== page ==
In the Senate, a total of 27 women have chaired subcommittees since the 80th Congress (1947–1949), with the vast majority holding these positions in the 21st century. The 106th Congress was the first in which three women served as subcommittee chairs in the Senate. By 2016, nine Senate subcommittee chairs were women. Three women—Margaret Chase Smith, Barbara Mikulski and Barbara Boxer—chaired subcommittees in both the House and the Senate.
In the House, women have found it more difficult to attain chairmanships on particularly influential committees. During the 104th Congress, Jan Meyers chaired the House Small Business Committee and Nancy Johnson chaired the House Committee on Standards of Official Conduct. In 2007 Representative Nydia Velazquez of New York was the first woman in 10 years to lead a House committee when she was appointed chairwoman of the Small Business Committee. Only eight women have chaired a limited number of House committees in the last decade, including the Committees on House Administration, Rules, and Standards of Official Conduct. Representative Ileana Ros-Lehtinen of Florida wielded the gavel for the House Foreign Affairs Committee during the 112th Congress (2011–2013).
Where women made enormous strides in the House was in the chairmanships of subcommittees, a key prerequisite for chairing a full committee. From the 80th Congress, the first Congress for which such records are readily accessible, to the 109th Congress (2005–2007), a total of 44 women chaired House subcommittees. Only two women—Representatives Smith and Bolton—chaired House subcommittees in the 80th Congress. By the 109th Congress, nine women chaired subcommittees in the House. Over the next decade, however, 38 women chaired House subcommittees, with two Congresses representing the high-water mark for women as subcommittee chairs: 22 subcommittees were chaired by women during the 110th Congress and 24 were during the 111th Congress (2009–2011). Such opportunities opened up wider paths toward greater positions of power in the House committee system.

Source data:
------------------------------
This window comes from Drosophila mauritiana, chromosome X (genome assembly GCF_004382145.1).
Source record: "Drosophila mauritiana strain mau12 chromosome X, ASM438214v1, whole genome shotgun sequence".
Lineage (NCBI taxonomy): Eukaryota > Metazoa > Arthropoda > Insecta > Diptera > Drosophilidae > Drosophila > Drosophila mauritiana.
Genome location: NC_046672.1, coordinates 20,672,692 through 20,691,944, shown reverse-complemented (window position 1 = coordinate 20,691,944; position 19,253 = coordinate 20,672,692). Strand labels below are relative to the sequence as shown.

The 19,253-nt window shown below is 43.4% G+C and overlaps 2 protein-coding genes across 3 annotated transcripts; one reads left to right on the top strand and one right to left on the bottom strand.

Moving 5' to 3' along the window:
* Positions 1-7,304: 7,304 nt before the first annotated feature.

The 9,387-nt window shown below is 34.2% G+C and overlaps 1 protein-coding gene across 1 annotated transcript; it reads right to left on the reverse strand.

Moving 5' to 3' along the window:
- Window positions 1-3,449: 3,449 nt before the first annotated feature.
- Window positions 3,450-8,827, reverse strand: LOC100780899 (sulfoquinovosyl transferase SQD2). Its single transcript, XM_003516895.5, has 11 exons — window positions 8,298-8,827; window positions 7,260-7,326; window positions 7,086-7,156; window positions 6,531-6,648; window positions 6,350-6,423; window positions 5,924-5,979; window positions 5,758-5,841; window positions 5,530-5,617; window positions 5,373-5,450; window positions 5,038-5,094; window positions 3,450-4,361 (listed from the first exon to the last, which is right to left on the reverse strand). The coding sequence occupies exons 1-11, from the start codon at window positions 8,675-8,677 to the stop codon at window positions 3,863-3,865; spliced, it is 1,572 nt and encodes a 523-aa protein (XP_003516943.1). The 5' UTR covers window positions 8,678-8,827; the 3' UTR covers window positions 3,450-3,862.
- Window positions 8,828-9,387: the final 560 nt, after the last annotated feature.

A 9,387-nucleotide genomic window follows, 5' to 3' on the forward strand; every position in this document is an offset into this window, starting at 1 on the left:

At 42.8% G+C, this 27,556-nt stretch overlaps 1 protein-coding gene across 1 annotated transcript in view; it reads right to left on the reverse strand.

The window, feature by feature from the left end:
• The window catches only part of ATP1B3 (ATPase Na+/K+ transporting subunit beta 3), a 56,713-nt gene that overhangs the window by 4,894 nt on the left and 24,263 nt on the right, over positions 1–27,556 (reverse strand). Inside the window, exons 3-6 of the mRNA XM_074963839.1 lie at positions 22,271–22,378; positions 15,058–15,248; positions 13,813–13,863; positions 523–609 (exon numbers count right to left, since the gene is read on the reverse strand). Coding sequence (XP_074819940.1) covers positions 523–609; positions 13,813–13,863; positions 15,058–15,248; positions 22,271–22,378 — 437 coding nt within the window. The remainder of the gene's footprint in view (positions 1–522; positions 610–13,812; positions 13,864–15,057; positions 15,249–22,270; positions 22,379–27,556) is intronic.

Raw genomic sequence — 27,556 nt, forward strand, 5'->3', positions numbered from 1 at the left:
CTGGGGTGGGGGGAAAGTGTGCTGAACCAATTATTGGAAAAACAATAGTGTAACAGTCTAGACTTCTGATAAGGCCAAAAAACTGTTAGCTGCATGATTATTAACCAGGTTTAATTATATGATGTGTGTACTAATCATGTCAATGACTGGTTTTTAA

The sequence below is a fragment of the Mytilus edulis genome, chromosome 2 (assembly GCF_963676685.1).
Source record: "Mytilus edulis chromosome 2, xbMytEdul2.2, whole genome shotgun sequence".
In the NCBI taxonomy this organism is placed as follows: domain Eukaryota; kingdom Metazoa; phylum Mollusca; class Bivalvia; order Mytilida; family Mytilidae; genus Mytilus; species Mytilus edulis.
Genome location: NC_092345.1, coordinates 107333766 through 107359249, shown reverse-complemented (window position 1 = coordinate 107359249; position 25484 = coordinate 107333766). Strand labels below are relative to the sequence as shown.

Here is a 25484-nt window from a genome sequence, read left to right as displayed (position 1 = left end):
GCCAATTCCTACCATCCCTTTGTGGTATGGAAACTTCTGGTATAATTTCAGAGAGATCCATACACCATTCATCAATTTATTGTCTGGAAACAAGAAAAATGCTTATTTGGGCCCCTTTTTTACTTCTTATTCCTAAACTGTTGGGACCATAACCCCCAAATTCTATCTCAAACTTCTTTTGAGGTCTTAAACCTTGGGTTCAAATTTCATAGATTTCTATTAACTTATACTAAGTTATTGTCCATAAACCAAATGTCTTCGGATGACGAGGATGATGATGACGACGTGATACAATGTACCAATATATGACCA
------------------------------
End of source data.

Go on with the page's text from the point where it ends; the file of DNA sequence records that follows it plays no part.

The fourth generation of women in Congress has transformed the institution to a greater degree than any previous generation. By September 2016, the women of the 114th Congress made up 19.4 percent of the total membership, an all-time high. These 84 Representatives and 20 Senators, along with four nonvoting Delegates in the House, were the largest contingent of women in any Congress in American history. The fourth generation represents a snapshot of significant progress in a long period of slow change. Women Members have accrued seniority and gained access to leadership, committees, campaign funds, and even the Speaker’s chair. There also has been a relative decline in the importance of familial connections and outright gender discrimination directed toward women.
While women have not yet achieved political parity with men, they have dramatically altered the political culture within the electorate and within Congress. “In previous years, when I have run for office, I always had to overcome being a woman,” said Texas Senator Kay Bailey Hutchison in 2002. “All I’ve ever wanted was an equal chance to make my case, and I think we’re getting to that point—and that’s the victory.”79
Hutchinson’s experience on the campaign trail has not been universal, however. The cumulative everyday experiences of women provide a more accurate, although unscientific, means of assessing the places of women in Congress. In an institution inherently tied to procedure and order, gender equality remains a practice rather than a rule. Reflecting on the century of women in Congress demonstrates the way women have used a range of strategies to consistently reinforce their places as Members deserving of equal access to the halls of power.
77Finkel, “Women on the Verge of a Power Breakthrough.”
78Ronald M. Peters, Jr., and Cindy Simon Rosenthal, Speaker Nancy Pelosi and the New American Politics (New York: Oxford University Press, 2010).
79Whittington, “Women See Gains Slowing.”